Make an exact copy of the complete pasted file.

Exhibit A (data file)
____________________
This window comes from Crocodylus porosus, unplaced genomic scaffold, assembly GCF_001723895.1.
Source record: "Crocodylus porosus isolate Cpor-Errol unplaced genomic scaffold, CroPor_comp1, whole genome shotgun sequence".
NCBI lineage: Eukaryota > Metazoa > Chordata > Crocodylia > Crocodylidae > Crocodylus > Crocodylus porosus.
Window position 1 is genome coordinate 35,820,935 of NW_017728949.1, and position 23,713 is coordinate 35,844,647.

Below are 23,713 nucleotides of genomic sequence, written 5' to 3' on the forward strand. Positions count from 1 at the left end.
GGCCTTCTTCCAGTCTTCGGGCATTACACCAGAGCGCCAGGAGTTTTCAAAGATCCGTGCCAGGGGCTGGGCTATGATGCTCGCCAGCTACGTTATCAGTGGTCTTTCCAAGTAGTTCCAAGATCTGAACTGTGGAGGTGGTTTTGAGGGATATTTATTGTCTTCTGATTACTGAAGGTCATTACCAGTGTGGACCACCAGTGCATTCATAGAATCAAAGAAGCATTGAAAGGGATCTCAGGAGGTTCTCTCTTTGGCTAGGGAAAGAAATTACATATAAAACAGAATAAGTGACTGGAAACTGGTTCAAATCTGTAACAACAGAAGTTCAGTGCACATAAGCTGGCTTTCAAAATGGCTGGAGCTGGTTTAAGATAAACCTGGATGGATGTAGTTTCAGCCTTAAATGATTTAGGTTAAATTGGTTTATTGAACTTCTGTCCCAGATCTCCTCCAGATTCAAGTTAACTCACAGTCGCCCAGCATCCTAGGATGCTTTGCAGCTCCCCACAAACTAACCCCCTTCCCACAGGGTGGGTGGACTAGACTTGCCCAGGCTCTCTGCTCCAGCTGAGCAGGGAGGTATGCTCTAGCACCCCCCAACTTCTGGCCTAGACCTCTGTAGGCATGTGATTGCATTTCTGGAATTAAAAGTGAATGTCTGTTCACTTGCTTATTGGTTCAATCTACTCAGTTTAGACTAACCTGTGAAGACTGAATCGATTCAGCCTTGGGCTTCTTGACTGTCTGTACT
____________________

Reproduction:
This window comes from Crocodylus porosus, unplaced genomic scaffold, assembly GCF_001723895.1.
Source record: "Crocodylus porosus isolate Cpor-Errol unplaced genomic scaffold, CroPor_comp1, whole genome shotgun sequence".
NCBI lineage: Eukaryota > Metazoa > Chordata > Crocodylia > Crocodylidae > Crocodylus > Crocodylus porosus.
Window position 1 is genome coordinate 35,820,935 of NW_017728949.1, and position 23,713 is coordinate 35,844,647.

Below are 23,713 nucleotides of genomic sequence, written 5' to 3' on the forward strand. Positions count from 1 at the left end.
GGCCTTCTTCCAGTCTTCGGGCATTACACCAGAGCGCCAGGAGTTTTCAAAGATCCGTGCCAGGGGCTGGGCTATGATGCTCGCCAGCTACGTTATCAGTGGTCTTTCCAAGTAGTTCCAAGATCTGAACTGTGGAGGTGGTTTTGAGGGATATTTATTGTCTTCTGATTACTGAAGGTCATTACCAGTGTGGACCACCAGTGCATTCATAGAATCAAAGAAGCATTGAAAGGGATCTCAGGAGGTTCTCTCTTTGGCTAGGGAAAGAAATTACATATAAAACAGAATAAGTGACTGGAAACTGGTTCAAATCTGTAACAACAGAAGTTCAGTGCACATAAGCTGGCTTTCAAAATGGCTGGAGCTGGTTTAAGATAAACCTGGATGGATGTAGTTTCAGCCTTAAATGATTTAGGTTAAATTGGTTTATTGAACTTCTGTCCCAGATCTCCTCCAGATTCAAGTTAACTCACAGTCGCCCAGCATCCTAGGATGCTTTGCAGCTCCCCACAAACTAACCCCCTTCCCACAGGGTGGGTGGACTAGACTTGCCCAGGCTCTCTGCTCCAGCTGAGCAGGGAGGTATGCTCTAGCACCCCCCAACTTCTGGCCTAGACCTCTGTAGGCATGTGATTGCATTTCTGGAATTAAAAGTGAATGTCTGTTCACTTGCTTATTGGTTCAATCTACTCAGTTTAGACTAACCTGTGAAGACTGAATCGATTCAGCCTTGGGCTTCTTGACTGTCTGTACT